Plus, Eastern Rite Catholic clergy in countries east of the Danube River are allowed to marry. So are clergy converts from Lutheran or Episcopal churches, such as Father Sullins. Such men are not allowed to be pastors, but they can be assistant pastors or take jobs as teachers, chaplains or administrators.
The Archdiocese of Washington has two such priests: the Rev. Peter Reynierse, an associate pastor at St. Rafael Catholic Church in Rockville, and the Rev. Scott Hurd, director of the archdiocesan "Hearts of Flame" program for adult education. Both were Episcopal clergymen.
Father Hurd said there are "some negatives" to being a married priest.
"I have two vocations, as a husband and father of two children and as a priest," he said. "I need to find a healthy balance between the two, and that's a challenge. A celibate priest is always able to give more of himself to a priestly ministry. Catholic parishes are very big places, and there's a lot going on."
The sheer weight of Masses, confessions and other sacraments on the daily life of a marriage almost mandates the priest be a single man, he says.
"There's a whole sacramental component to our expression of Christianity that demands a celibate priest," he says. "It's one thing to have married clergy, but are they as free to pack their bags and go to a challenging parish?"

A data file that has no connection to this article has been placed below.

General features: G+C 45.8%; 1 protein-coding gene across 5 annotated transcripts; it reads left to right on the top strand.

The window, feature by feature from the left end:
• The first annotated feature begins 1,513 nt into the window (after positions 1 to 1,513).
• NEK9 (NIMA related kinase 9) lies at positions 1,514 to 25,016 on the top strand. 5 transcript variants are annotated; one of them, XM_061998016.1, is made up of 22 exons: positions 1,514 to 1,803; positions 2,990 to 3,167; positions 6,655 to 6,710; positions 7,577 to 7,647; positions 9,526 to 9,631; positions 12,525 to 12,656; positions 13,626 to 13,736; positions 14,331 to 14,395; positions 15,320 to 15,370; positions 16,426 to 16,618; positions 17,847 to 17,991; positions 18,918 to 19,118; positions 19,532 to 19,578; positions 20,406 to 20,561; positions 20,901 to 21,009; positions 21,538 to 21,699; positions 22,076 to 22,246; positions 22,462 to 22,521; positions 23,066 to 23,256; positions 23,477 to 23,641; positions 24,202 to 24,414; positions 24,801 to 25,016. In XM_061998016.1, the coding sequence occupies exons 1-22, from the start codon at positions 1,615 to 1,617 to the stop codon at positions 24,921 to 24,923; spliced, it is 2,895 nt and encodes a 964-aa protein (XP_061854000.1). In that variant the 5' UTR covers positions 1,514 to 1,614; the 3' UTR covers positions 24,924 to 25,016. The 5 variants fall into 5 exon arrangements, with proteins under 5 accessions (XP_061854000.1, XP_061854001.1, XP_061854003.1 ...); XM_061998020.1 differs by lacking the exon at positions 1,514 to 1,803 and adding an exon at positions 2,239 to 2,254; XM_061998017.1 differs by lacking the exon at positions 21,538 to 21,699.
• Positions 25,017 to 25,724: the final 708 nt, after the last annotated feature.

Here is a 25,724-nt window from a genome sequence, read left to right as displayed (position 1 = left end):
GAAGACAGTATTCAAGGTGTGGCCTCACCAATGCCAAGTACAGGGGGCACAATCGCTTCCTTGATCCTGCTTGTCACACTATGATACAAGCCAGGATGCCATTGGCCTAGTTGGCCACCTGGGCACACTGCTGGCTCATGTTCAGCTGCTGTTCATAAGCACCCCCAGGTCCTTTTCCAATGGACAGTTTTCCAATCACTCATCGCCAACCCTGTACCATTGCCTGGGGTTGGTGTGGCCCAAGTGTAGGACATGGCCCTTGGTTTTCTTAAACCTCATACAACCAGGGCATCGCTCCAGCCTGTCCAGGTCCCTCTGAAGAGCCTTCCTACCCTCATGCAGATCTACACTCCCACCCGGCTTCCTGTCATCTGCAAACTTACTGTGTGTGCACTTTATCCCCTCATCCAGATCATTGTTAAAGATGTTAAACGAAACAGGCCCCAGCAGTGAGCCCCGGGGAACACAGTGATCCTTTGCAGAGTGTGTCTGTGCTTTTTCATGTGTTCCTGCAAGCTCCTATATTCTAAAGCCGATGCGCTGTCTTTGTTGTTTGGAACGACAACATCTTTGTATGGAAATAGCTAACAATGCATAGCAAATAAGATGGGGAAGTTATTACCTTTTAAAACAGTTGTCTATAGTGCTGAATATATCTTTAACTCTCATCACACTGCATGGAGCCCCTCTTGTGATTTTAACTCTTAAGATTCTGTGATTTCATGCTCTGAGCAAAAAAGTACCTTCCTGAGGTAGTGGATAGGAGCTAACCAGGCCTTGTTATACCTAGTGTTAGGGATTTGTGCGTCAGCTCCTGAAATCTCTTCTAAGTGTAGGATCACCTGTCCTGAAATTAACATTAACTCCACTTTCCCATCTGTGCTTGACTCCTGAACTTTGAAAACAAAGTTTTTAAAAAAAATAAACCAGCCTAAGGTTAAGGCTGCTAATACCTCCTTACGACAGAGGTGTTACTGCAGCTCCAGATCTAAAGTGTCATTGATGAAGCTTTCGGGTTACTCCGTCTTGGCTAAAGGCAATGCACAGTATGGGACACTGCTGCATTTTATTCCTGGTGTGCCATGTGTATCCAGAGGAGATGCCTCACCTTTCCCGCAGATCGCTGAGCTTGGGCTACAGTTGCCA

Washington Cardinal Theodore McCarrick repeatedly has said that celibacy is a "gift" allowing clerics to give themselves fully to others. But Jesus in Matthew 19:12 explained this "gift" was not for everyone, points out the Religion & Society Report, edited by Reformed theologian Harold O.J. Brown.
"The dismay and revulsion caused by the revelation of so many acts of pedophilia among the Roman Catholic clergy has caused many, both in the church and outside it, to question the retirement for priestly celibacy," it says. "It seems reasonable to suppose that the omnipresent hypersexualization of society today makes it harder for priests, monks and nuns to say no to sexual appetites and temptations."